CAIRO/ISMAILIA (Reuters) - Egyptian President Abdel Fattah al-Sisi cut short a visit to Ethiopia for an African Union summit on Friday after Islamic State’s Egyptian wing claimed the killing of at least 30 soldiers and police officers in the Sinai Peninsula.
The four separate attacks on security forces in North Sinai on Thursday night were among the bloodiest in years and the first significant assault in the region since the most active Sinai militant group swore allegiance to IS in November.
Militant attacks in Sinai, while far from Cairo and tourist attractions, has crimped government efforts to project an image of stability to woo back foreign investors and tourists driven away by frequent political violence since a popular uprising four years ago that overthrew veteran autocrat Hosni Mubarak.
Sisi left Addis Ababa after meeting with the Ethiopian premier following the AU summit’s opening session, an Egyptian official there told Reuters.
Most of Thursday’s casualties occurred in the bombing of a military hotel and base in al-Arish, the heavily guarded Sinai provincial capital.
Security sources in Sinai said three military planes left al-Arish for Cairo on Friday morning carrying 30 body bags, some of them containing corpses left in pieces by the bomb blasts. They said at least five men were in critical condition and the death toll was likely to rise.
Two children, one of them 6 months old, died on Friday from wounds suffered on Thursday night as soldiers fought militants in a village near Sheikh Zuweid, close to the Gaza Strip and Israel’s border, local medical sources said.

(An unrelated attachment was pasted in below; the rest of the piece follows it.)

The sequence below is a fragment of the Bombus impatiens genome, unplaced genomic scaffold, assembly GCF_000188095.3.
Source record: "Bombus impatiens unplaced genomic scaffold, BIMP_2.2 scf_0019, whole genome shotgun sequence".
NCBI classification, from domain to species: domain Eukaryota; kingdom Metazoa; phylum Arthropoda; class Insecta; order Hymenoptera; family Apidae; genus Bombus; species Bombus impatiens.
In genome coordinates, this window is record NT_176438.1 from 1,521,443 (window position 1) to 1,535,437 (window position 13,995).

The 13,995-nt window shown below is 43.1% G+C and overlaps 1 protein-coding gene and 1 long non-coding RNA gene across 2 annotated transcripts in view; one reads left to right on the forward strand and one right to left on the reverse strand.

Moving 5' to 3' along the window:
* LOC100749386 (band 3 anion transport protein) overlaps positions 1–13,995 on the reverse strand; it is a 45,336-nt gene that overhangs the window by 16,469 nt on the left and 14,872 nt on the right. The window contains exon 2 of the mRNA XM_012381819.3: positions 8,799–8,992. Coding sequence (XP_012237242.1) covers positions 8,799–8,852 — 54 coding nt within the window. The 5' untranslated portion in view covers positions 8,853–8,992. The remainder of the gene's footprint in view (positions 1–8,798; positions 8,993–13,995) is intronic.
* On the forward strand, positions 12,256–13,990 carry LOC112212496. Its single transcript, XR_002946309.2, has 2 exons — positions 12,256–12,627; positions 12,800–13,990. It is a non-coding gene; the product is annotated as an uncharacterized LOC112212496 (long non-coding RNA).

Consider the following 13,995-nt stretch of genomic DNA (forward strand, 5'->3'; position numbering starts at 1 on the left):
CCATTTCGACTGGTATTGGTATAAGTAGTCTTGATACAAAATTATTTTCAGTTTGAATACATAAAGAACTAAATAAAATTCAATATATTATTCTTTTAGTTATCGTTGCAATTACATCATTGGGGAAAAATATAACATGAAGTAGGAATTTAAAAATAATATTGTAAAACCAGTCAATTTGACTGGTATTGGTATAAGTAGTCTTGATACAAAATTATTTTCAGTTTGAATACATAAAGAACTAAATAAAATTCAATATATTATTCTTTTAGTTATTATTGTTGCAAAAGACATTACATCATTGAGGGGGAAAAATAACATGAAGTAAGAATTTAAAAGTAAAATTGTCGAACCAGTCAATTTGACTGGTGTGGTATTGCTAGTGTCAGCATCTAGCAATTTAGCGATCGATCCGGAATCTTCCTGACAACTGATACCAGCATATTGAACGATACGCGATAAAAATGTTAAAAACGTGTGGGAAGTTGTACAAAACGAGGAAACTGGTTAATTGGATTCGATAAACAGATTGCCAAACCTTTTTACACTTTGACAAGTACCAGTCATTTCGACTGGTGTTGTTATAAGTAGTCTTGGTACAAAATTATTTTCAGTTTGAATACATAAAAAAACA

An army statement on Friday did not give a final death toll. It said the Supreme Council of the Armed Forces had met and was determined to continuing supporting the state’s efforts to complete a “roadmap for achieving security and stability.”
A major investment conference is set for March, where the government hopes to attract billions for huge infrastructure projects, and Egypt will also launch long-awaited parliamentary elections the same month.
But attempts to reinstate stability in the Arab world’s largest country have been impeded in part by the Sinai-based Islamist insurgency that has intensified since the army ousted elected president Mohamed Mursi of the Muslim Brotherhood in mid-2013 after mass unrest over his rule.
Hundreds of security force members have been killed since.
The Brotherhood denies links to the insurgents but the government makes no distinction between the two groups.
“All of us are in sorrow over what happened yesterday in Sinai but Egypt is paying the price of confronting terrorism and extremism,” Sisi said in a statement carried by the state news agency MENA.
The most active group, Ansar Bayt al-Maqdis, changed its name to Sinai Province last year when it swore allegiance to Islamic State, the ultra-radical Sunni militant group that has seized swathes of Iraq and Syria, drawing U.S.-led air strikes.
A daily news broadcast released via Islamic State Twitter feeds said Thursday’s attacks had been led by “men of the Islamic State”.
Egyptian soldiers and police are often targeted at outposts outside the widely desolate, rugged Sinai’s main towns. But the assault on military facilities in al-Arish could signal an escalation in their capabilities, according to Zack Gold of the Institute for National Security Studies in Tel Aviv.
This week had already been a bloody one in Egypt. More than 25 people were killed at the weekend when security forces fired at protesters angered by what many perceive as a police state re-established by Sisi since Mursi’s fall.
After two attacks in October in which 33 security personnel were killed, Egypt declared a state of emergency in the area where Sinai borders Gaza and accelerated plans to create a buffer strip.
Sisi, who as army chief toppled Mursi, says Egypt is fighting a war on terrorism and enjoys the support of Western and Gulf Arab allies.
Additional reporting by Omar Fahmy and Mahmoud Mourad in Cairom, Edmund Blair in Addis Ababa; Editing by Mark Heinrich